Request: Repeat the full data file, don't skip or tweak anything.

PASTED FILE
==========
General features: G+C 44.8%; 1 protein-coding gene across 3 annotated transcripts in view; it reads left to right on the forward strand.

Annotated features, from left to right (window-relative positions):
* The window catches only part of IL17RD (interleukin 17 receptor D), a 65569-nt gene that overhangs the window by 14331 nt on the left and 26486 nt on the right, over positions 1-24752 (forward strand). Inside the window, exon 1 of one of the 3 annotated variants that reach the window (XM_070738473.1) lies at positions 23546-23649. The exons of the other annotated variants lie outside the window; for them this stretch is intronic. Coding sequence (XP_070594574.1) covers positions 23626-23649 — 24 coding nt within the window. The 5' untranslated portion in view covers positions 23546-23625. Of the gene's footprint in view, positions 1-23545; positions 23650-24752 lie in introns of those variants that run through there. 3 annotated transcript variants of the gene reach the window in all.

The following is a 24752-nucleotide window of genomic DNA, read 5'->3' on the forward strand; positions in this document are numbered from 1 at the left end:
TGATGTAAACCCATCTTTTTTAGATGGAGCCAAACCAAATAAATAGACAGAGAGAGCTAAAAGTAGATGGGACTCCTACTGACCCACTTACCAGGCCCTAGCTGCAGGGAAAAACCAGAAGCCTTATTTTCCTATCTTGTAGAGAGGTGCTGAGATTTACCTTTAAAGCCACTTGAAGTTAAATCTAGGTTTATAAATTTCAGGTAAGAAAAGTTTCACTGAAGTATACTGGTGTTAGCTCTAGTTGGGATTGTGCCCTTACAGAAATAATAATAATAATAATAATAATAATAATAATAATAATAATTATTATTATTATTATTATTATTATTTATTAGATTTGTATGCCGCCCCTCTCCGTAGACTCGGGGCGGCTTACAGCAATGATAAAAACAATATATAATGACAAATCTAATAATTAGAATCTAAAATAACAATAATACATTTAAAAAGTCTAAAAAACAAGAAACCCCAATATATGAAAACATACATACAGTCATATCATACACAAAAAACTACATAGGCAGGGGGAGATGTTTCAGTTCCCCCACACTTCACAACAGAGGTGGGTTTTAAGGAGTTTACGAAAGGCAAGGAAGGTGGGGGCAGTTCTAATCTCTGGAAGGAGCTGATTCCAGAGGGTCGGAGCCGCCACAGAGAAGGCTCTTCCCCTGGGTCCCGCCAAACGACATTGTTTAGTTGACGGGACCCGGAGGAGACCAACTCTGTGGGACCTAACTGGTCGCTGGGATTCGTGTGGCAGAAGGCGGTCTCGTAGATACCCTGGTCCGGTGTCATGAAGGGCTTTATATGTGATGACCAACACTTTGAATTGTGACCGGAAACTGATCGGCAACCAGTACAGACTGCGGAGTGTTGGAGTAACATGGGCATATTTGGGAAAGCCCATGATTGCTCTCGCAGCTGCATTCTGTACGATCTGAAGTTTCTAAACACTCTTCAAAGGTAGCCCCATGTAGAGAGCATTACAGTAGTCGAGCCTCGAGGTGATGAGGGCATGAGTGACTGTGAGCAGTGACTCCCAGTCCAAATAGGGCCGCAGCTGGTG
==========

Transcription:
General features: G+C 44.8%; 1 protein-coding gene across 3 annotated transcripts in view; it reads left to right on the forward strand.

Annotated features, from left to right (window-relative positions):
* The window catches only part of IL17RD (interleukin 17 receptor D), a 65569-nt gene that overhangs the window by 14331 nt on the left and 26486 nt on the right, over positions 1-24752 (forward strand). Inside the window, exon 1 of one of the 3 annotated variants that reach the window (XM_070738473.1) lies at positions 23546-23649. The exons of the other annotated variants lie outside the window; for them this stretch is intronic. Coding sequence (XP_070594574.1) covers positions 23626-23649 — 24 coding nt within the window. The 5' untranslated portion in view covers positions 23546-23625. Of the gene's footprint in view, positions 1-23545; positions 23650-24752 lie in introns of those variants that run through there. 3 annotated transcript variants of the gene reach the window in all.

The following is a 24752-nucleotide window of genomic DNA, read 5'->3' on the forward strand; positions in this document are numbered from 1 at the left end:
TGATGTAAACCCATCTTTTTTAGATGGAGCCAAACCAAATAAATAGACAGAGAGAGCTAAAAGTAGATGGGACTCCTACTGACCCACTTACCAGGCCCTAGCTGCAGGGAAAAACCAGAAGCCTTATTTTCCTATCTTGTAGAGAGGTGCTGAGATTTACCTTTAAAGCCACTTGAAGTTAAATCTAGGTTTATAAATTTCAGGTAAGAAAAGTTTCACTGAAGTATACTGGTGTTAGCTCTAGTTGGGATTGTGCCCTTACAGAAATAATAATAATAATAATAATAATAATAATAATAATAATAATTATTATTATTATTATTATTATTATTTATTAGATTTGTATGCCGCCCCTCTCCGTAGACTCGGGGCGGCTTACAGCAATGATAAAAACAATATATAATGACAAATCTAATAATTAGAATCTAAAATAACAATAATACATTTAAAAAGTCTAAAAAACAAGAAACCCCAATATATGAAAACATACATACAGTCATATCATACACAAAAAACTACATAGGCAGGGGGAGATGTTTCAGTTCCCCCACACTTCACAACAGAGGTGGGTTTTAAGGAGTTTACGAAAGGCAAGGAAGGTGGGGGCAGTTCTAATCTCTGGAAGGAGCTGATTCCAGAGGGTCGGAGCCGCCACAGAGAAGGCTCTTCCCCTGGGTCCCGCCAAACGACATTGTTTAGTTGACGGGACCCGGAGGAGACCAACTCTGTGGGACCTAACTGGTCGCTGGGATTCGTGTGGCAGAAGGCGGTCTCGTAGATACCCTGGTCCGGTGTCATGAAGGGCTTTATATGTGATGACCAACACTTTGAATTGTGACCGGAAACTGATCGGCAACCAGTACAGACTGCGGAGTGTTGGAGTAACATGGGCATATTTGGGAAAGCCCATGATTGCTCTCGCAGCTGCATTCTGTACGATCTGAAGTTTCTAAACACTCTTCAAAGGTAGCCCCATGTAGAGAGCATTACAGTAGTCGAGCCTCGAGGTGATGAGGGCATGAGTGACTGTGAGCAGTGACTCCCAGTCCAAATAGGGCCGCAGCTGGTG